8. drives us to preaching the gospel.  Expository preaching is also uniquely valuable in that it persistently drives us to the Lord Jesus Christ (wherever we are in the Bible) and so ‘forces’ us to preach the gospel—that is, to spell out what God has already done for us in the death and resurrection of his Son, and then to move from that grace to what God asks and enables us to do. When we preach the gospel we are not simply telling people how to be good or leaving them to wallow in the overwhelming sense that they are irredeemably bad.

Monday, January 29, 2018

Building and Maintaining a Biblical Eldership in Your Church

Reformation,  or the principle of  applying  the SOLA SCRIPTURA principle  to  our church life,  has led our church  among many other  matters to  embrace the principle of  having  a plurality of elders  in the church  in 2003. Since  that time we have been working  consistently on   a biblical  and practical 'philosophy'  of eldership. 

We are  a congregationally governed Reformed Baptist  Church (adhering to the 1689 Baptist Confession of Faith), and therefore the principle of eldership  is worked out in this context. 

A biblical eldership is crucial to the health  and growth  of a  true church. Biblical shepherds  are a blessing to the church. False shepherds by contrast  become a  burden  to the church.   I thought that I would share  our Eldership Goals with you, and encourage you  and your church  not to grow  weary in the holy duty of shepherding God's people in  a manner that pleases God.    


1. To develop a Team Pastoral Ministry in the church

· Because we see this as the biblical model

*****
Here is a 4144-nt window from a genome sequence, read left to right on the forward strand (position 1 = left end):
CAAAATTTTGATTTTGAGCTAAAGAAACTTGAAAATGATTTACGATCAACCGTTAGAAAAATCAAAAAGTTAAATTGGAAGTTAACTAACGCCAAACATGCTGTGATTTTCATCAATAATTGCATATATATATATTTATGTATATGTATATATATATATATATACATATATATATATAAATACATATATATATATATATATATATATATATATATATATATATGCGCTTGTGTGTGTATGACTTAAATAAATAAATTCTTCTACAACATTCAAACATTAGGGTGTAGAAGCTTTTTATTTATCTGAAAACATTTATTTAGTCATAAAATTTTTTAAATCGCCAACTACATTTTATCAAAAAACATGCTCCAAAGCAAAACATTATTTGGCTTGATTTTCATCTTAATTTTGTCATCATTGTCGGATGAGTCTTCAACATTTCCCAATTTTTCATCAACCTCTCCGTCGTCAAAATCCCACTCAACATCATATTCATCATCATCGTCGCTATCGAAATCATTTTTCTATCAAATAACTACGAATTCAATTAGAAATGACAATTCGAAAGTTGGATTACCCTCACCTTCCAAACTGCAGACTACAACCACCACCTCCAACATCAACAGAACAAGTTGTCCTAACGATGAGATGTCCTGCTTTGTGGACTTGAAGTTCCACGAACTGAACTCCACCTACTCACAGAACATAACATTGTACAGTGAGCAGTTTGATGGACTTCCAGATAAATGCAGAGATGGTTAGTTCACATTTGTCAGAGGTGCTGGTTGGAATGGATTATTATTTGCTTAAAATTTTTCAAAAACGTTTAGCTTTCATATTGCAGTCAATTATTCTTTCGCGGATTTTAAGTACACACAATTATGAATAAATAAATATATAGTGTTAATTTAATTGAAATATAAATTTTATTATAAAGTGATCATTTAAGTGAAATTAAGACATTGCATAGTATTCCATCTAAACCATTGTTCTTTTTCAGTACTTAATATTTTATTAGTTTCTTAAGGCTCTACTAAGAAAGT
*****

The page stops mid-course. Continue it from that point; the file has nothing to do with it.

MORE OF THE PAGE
· Because we need to hold each other accountable

· Because we need corporate wisdom to shepherd God’s flock

Acts 13:1; 14:23; 15:35 20:17,28 ; 1 Cor. 16;15,16 ; 1 Thess. 5:12,13; Phil. 1:1; 1 Tim. 5:17; Tit. 1:5; Hebr. 13:7,17,24; 1 Pet. 5:1

2. To be men who are faithful shepherds of the flock 
Acts 20:2 ; 1 Pet. 5:2,3

3. To help the church understand its mission through consistent teaching & living by
· Loving God [Worship] Mk.12:29,30 ; Deut. 6:4,5

· Loving one another [Fellowship] Mk. 12:30; Lev. 19:18

· Loving a lost world [Missions & Evangelism] Mk. 12:31 ; Matt. 28;20ff

4. To faithfully pray for the church in accordance with the biblical mandate

· We covenant to support our weekly prayer meeting as often as is possible. 
 1 Thess. 5:17 ; Eph. 6:18 

· We covenant to meet together on one other evening a week (Monday night) for prayer, consultation, visitation, or as otherwise agreed. Col 4:12; Acts 20:20

5. To uphold the doctrinal purity and godliness of the church through:

· Helping our people to examine themselves in the light of God’s Word.  2 Cor. 13:5

· Helping our people to have a relationship with the Triune God, by 
  •     Loving God and walking with God.  Gen. 4:21;6:9
  •     Obeying Christ  Jn. 14:23 
  •      Keeping in step with the Spirit. Gal. 5: 25
· Ourselves maintaining our fellowship with God as we would expect of our people. Acts 20:28 ; 1 Pet. 5:2,3

· Defending the church against doctrinal heresy and wolves. Acts 20:29-31

· Maintaining a high standard of preparation in all our leading and teaching 1 Tim. 4:15,16

6. To maintain an ethos of pastoral care in the congregation through

· Genuine warmth, compassion and care, displayed to our congregation. 1 Pet. 5: 2,3

· Visitation of our people in their homes and to have them in our homes (hospitality) as often as is desirable, realistic and possible. Acts 20:20 ; 1 Pet. 4:9 ; Rom. 12:13

· By fostering a culture of encouragement, and by encouraging our membership to do the same. 
    1 Thess. 5:11; 2 Tim. 4:2

· By decisively dealing with sin among us. Matt. 18:15 – 20; Gal. 6:1ff

· Always endeavoring to speak the truth in love. Eph. 4:15

7. The relationships within the eldership need to be guarded at all times: